A Note Yet Unsung by Tamera Alexander


Rebekah Carrington has the talent and class of a master violinist but there is one problem—she is a female in 1871 Nashville, Tennessee, where women are considered far too delicate for the rigors of an orchestra. After a tense situation causes Rebekah to leave home, she attempts to audition for the Nashville Philharmonic to earn money, only to discover that the new conductor, Nathaniel Tate Whitcomb, agrees with the public’s opinion of female musicians. Meanwhile, Tate is focused on completing his symphony before a deadline, attempting to concentrate his attention on music despite his father’s health rapidly declining. He is initially frustrated by Rebekah’s tenacity, but then he finds himself drawn to her quiet strength. As Tate and Rebekah are forced to work together on a project, Tate tries to earn Rebekah’s trust despite her animosity towards his traditional views on orchestra players.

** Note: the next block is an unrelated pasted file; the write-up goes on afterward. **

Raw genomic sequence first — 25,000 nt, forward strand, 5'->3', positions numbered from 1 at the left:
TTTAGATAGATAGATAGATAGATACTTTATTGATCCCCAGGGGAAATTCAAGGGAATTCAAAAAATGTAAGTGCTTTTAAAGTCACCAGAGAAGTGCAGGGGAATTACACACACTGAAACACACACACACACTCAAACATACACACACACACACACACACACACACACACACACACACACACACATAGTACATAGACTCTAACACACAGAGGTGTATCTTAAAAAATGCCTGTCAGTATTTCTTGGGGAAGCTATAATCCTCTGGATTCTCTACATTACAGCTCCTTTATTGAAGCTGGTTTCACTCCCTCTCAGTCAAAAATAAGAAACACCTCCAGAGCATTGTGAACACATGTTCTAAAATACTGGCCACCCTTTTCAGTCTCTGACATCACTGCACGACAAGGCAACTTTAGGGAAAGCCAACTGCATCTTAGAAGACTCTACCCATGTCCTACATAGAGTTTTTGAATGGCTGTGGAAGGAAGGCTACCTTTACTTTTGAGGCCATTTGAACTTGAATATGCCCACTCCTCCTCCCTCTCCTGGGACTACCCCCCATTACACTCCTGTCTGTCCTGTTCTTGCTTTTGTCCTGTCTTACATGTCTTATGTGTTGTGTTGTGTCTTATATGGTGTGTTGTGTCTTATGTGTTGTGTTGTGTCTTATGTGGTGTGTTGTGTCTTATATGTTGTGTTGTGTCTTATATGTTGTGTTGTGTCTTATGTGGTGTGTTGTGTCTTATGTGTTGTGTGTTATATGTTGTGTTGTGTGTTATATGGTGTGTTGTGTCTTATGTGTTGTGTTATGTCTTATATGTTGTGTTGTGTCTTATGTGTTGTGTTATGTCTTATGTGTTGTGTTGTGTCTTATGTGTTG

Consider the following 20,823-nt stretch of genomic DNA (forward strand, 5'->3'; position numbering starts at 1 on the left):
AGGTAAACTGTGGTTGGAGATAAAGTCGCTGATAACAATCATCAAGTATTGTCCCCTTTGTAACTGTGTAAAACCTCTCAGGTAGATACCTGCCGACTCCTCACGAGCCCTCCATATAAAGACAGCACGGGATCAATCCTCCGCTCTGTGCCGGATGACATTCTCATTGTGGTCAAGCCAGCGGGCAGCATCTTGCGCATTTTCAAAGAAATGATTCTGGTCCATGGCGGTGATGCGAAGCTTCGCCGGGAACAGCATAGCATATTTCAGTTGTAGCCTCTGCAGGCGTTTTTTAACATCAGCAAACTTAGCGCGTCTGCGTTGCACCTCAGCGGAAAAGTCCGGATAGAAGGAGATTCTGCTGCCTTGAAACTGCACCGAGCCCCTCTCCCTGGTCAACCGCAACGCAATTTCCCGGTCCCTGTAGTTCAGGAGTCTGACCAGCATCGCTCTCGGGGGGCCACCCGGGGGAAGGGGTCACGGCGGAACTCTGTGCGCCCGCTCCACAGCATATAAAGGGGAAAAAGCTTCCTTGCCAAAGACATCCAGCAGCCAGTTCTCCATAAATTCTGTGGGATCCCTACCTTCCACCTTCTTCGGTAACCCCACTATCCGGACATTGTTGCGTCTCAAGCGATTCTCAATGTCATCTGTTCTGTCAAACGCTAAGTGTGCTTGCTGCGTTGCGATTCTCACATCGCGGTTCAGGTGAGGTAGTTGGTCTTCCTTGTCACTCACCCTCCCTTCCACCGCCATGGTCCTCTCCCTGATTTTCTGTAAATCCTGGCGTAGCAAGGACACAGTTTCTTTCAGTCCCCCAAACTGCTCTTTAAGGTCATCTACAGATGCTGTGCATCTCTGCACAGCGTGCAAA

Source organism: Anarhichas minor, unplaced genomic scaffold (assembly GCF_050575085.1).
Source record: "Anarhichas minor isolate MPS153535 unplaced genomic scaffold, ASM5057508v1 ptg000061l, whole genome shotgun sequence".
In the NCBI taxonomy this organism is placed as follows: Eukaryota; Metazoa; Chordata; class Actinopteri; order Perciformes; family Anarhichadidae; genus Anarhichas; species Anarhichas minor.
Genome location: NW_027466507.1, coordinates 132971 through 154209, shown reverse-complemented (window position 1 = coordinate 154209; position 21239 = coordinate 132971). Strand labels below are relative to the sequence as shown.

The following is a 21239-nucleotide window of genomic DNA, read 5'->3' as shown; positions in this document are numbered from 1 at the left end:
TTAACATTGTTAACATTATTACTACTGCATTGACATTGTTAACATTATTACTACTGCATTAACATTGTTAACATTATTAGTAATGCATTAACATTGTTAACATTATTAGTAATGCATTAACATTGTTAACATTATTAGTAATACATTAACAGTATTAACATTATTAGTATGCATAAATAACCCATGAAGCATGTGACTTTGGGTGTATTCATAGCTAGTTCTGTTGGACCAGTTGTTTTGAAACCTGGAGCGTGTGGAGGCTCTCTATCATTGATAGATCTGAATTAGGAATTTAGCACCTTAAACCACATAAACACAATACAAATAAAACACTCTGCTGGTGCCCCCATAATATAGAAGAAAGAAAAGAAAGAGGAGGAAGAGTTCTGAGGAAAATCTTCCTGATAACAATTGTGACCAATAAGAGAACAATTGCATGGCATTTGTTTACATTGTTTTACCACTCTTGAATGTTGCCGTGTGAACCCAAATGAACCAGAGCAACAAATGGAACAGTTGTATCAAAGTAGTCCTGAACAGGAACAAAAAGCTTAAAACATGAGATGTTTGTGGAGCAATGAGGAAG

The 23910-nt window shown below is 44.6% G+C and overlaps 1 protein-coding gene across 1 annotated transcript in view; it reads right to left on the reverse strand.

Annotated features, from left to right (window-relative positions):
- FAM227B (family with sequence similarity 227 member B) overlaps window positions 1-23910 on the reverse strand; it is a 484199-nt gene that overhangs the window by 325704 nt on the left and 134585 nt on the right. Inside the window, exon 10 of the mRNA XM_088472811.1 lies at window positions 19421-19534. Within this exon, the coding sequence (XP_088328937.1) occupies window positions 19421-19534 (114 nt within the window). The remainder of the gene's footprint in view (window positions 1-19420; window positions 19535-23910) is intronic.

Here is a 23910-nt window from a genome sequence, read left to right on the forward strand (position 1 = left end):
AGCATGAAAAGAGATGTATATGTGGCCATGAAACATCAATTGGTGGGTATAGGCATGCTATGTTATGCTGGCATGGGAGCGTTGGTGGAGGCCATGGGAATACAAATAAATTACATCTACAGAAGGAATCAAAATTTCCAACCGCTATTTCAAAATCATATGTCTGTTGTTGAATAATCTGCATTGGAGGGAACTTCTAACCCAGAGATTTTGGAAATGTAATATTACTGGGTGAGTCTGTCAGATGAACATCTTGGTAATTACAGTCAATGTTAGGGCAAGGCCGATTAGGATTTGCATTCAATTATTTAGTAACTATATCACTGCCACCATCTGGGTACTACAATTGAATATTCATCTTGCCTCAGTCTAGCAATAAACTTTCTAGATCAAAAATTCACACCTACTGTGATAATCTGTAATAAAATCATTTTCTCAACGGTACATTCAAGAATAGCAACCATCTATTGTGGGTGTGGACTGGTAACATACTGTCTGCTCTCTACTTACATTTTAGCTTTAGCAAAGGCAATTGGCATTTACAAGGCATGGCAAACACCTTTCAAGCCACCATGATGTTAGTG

It is easy to fall in love with Tamera Alexander’s stories because she crafts such rich depth to her characters. I absolutely adored Rebekah in this novel. She is tenacious, she is resilient, she is strong, she has gumption—she has a quiet strength that allows her to pick up the pieces of her broken past and forge ahead, throwing her entire being into her passion for music despite society’s limitations. I could feel the emotions of the characters in the pages and almost hear the impact of the music among the storyline. I loved the surprising twists in the novel and the realistic hardships that the characters had to overcome. It is difficult to book the book down, as every part of the plot is engaging and fascinating. It is definitely a must read and I highly recommend it!

I received a copy of this book from Bethany House Publishers in exchange for an honest review.

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